McDonald’s apologises for using the slogan ‘Sundae Bloody Sundae’ to promote ice-cream puddings in a Portuguese Halloween advertising campaign
- The slogan appeared in several Portuguese outlets but has now been removed
- McDonald’s said it had not intended to invoke the violence in Northern Ireland
- British soldiers killed 13 people on Bloody Sunday during the Troubles in 1972
McDonald’s has apologised for a Halloween promotional campaign gone wrong in which an ice cream dessert was branded as ‘Sundae Bloody Sundae’.
The fast-food giant said it had not intended to invoke the memory of Bloody Sunday in 1972, when British soldiers shot 13 people dead at the height of the Troubles in Northern Ireland.
The slogan had appeared in several McDonald’s restaurants in Portugal but has now been dropped after an outcry.
One customer posted a picture of the advert on Twitter with the caption: ‘Portugal is cancelled’.
Controversy: McDonald’s has apologised for a Halloween promotional campaign gone wrong (above) in which an ice cream dessert was branded as ‘Sundae Bloody Sundae’ in Portugal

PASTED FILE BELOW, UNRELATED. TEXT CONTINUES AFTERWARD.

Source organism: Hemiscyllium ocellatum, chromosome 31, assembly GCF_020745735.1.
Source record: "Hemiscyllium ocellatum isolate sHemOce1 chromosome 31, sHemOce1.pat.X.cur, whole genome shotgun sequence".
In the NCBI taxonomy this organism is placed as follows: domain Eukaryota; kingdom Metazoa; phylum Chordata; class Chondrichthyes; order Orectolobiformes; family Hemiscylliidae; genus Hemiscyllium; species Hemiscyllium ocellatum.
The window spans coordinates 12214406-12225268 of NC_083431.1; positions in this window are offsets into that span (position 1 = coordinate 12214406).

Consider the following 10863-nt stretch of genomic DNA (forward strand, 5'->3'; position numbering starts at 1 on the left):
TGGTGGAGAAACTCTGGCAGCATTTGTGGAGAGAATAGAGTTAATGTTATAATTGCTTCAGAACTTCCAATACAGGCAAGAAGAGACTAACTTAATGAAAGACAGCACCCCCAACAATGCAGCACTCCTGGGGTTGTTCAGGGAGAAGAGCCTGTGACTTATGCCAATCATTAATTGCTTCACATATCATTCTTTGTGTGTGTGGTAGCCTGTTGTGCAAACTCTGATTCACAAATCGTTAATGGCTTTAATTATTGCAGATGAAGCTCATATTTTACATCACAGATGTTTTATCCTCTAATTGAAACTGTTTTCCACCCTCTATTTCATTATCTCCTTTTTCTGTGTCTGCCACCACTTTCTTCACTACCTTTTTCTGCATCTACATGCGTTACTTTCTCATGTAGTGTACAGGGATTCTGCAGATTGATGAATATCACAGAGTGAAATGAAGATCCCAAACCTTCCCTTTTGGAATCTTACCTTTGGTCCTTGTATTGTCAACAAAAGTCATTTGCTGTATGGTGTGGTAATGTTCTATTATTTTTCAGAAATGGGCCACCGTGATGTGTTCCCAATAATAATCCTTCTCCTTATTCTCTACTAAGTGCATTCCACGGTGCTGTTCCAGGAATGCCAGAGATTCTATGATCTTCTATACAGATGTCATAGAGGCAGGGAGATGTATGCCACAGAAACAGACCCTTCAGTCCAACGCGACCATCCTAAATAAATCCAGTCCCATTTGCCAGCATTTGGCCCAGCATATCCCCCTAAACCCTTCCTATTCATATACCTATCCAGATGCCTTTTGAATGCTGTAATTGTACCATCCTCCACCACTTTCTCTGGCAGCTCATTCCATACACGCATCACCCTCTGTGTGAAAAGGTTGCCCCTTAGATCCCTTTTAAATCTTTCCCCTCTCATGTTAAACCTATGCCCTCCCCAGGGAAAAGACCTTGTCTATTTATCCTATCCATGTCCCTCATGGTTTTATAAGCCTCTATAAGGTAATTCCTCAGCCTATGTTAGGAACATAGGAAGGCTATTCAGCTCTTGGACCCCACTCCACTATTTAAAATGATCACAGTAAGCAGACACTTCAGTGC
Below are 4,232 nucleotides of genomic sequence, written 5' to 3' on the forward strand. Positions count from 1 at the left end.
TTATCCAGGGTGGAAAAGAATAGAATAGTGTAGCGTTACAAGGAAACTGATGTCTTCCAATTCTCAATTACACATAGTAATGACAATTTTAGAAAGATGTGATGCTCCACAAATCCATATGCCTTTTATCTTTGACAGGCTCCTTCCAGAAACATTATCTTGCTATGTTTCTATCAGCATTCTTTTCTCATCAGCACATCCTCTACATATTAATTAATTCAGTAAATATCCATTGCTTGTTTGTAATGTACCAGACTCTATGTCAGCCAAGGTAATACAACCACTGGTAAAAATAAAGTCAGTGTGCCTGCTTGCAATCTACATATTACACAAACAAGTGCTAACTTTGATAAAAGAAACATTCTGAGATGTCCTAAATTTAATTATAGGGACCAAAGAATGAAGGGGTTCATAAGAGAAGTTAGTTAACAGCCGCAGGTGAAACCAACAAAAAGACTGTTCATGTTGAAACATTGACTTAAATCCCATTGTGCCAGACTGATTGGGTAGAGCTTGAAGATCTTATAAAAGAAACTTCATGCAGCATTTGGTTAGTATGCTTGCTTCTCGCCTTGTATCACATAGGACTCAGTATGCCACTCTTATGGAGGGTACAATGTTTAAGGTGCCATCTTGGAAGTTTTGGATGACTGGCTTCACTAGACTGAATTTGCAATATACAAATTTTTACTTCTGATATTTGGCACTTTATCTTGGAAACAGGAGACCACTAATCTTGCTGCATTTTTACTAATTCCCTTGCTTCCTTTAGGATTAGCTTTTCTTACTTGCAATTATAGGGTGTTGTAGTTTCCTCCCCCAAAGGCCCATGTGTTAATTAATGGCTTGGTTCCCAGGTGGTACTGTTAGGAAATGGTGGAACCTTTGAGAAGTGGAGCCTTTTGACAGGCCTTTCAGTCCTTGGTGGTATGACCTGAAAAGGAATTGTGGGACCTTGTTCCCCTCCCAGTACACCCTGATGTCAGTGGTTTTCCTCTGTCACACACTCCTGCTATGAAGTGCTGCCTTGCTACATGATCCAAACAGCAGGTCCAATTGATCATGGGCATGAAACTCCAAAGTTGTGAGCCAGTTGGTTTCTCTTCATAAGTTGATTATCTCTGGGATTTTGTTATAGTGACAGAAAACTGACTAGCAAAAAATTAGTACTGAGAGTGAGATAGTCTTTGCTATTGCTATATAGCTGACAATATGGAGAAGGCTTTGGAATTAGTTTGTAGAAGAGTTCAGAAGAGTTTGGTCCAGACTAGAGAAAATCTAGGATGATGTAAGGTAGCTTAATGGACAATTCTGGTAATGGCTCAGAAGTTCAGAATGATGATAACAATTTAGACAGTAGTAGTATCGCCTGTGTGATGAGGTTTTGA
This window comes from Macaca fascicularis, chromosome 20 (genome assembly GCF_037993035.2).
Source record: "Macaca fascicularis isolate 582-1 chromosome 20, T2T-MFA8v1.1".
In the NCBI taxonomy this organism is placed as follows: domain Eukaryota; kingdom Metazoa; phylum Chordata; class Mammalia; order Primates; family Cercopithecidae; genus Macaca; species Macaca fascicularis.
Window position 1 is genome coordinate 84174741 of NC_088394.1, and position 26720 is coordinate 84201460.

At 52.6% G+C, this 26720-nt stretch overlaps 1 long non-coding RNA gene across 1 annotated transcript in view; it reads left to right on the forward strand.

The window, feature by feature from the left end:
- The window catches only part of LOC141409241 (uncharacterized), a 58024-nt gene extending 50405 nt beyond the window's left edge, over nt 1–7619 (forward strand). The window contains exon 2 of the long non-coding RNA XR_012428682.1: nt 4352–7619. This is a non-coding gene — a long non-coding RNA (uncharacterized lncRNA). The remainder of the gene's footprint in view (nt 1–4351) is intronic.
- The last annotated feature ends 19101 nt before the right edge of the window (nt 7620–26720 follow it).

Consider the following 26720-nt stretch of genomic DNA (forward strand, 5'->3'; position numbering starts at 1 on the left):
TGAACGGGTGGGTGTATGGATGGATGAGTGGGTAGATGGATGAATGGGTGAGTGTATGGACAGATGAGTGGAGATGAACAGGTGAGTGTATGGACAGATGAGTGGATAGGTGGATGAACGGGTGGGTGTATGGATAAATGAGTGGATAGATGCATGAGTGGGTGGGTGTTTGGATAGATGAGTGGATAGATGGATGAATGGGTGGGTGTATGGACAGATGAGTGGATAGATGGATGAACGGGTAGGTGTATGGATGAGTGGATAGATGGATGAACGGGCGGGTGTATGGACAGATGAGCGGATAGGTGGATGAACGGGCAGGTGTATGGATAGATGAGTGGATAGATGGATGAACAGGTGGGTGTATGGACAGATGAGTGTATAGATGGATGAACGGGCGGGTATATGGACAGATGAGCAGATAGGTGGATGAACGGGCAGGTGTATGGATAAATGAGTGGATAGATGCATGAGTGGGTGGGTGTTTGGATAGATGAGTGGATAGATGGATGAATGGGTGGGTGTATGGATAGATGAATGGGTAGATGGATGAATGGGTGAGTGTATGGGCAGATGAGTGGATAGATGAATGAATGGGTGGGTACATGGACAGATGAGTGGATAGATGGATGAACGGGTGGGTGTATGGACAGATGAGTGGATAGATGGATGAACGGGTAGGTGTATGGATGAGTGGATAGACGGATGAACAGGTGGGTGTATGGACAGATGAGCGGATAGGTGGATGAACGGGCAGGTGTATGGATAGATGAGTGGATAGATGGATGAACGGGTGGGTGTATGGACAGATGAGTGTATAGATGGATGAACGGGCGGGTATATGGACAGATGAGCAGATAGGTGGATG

In a statement to BBC News, a McDonald’s spokesman said that only a ‘small number of restaurants’ had carried the slogan.
‘When promoting its Halloween Sundae ice cream, McDonald’s Portugal developed a local market activation for a small number of its restaurants in Portugal,’ they said.
‘The campaign was intended as a celebration of Halloween, not as an insensitive reference to any historical event or to upset or insult anyone in any way.’
The advert had since been removed from all the restaurants in question, the spokesman said.
‘Sunday, Bloody Sunday’ is the title of a U2 song and a 1971 film but many customers felt it was an unfortunate reference to the violence in Northern Ireland.
One Twitter user, Nial Finegan, said the advert was ‘totally unacceptable’ and urged McDonald’s to take it down.
Bloody Sunday: British soldiers in Londonderry on January 30, 1972, one of the darkest days in the history of the Northern Ireland conflict
Another user asked: ‘McDonald’s – do you know your history?’.
British soldiers shot at civilians in Londonderry on January 30, 1972, killing 13 people, on one of the darkest days in the Northern Ireland conflict.
A long-awaited report which was published in 2010 found it had been ‘unjustifiable’ for the British paratroopers to open fire.
Then-PM David Cameron apologised on behalf of the British government after the report was published.
In a similar row in 2013, a bar in London’s Covent Garden sold a cocktail called Sundae Bloody Sundae, topped with a toy soldier.
The promotion was labelled ‘crass and offensive’ at the time.